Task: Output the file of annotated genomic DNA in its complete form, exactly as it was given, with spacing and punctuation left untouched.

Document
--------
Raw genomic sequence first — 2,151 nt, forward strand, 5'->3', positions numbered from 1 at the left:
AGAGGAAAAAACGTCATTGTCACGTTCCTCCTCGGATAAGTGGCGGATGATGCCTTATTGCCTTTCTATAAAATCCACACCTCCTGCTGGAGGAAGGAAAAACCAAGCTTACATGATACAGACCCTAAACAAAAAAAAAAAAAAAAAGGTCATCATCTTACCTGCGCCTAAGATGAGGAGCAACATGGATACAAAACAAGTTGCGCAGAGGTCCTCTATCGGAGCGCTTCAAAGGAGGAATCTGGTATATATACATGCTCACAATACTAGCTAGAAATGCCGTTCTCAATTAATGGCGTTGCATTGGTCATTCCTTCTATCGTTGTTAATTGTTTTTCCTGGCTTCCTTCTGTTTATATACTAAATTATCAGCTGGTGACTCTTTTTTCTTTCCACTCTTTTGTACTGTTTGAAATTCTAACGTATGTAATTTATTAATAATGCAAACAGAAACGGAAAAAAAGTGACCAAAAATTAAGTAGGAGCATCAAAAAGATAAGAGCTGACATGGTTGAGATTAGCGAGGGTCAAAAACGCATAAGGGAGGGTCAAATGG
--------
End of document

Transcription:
Raw genomic sequence first — 2,151 nt, forward strand, 5'->3', positions numbered from 1 at the left:
AGAGGAAAAAACGTCATTGTCACGTTCCTCCTCGGATAAGTGGCGGATGATGCCTTATTGCCTTTCTATAAAATCCACACCTCCTGCTGGAGGAAGGAAAAACCAAGCTTACATGATACAGACCCTAAACAAAAAAAAAAAAAAAAAGGTCATCATCTTACCTGCGCCTAAGATGAGGAGCAACATGGATACAAAACAAGTTGCGCAGAGGTCCTCTATCGGAGCGCTTCAAAGGAGGAATCTGGTATATATACATGCTCACAATACTAGCTAGAAATGCCGTTCTCAATTAATGGCGTTGCATTGGTCATTCCTTCTATCGTTGTTAATTGTTTTTCCTGGCTTCCTTCTGTTTATATACTAAATTATCAGCTGGTGACTCTTTTTTCTTTCCACTCTTTTGTACTGTTTGAAATTCTAACGTATGTAATTTATTAATAATGCAAACAGAAACGGAAAAAAAGTGACCAAAAATTAAGTAGGAGCATCAAAAAGATAAGAGCTGACATGGTTGAGATTAGCGAGGGTCAAAAACGCATAAGGGAGGGTCAAATGG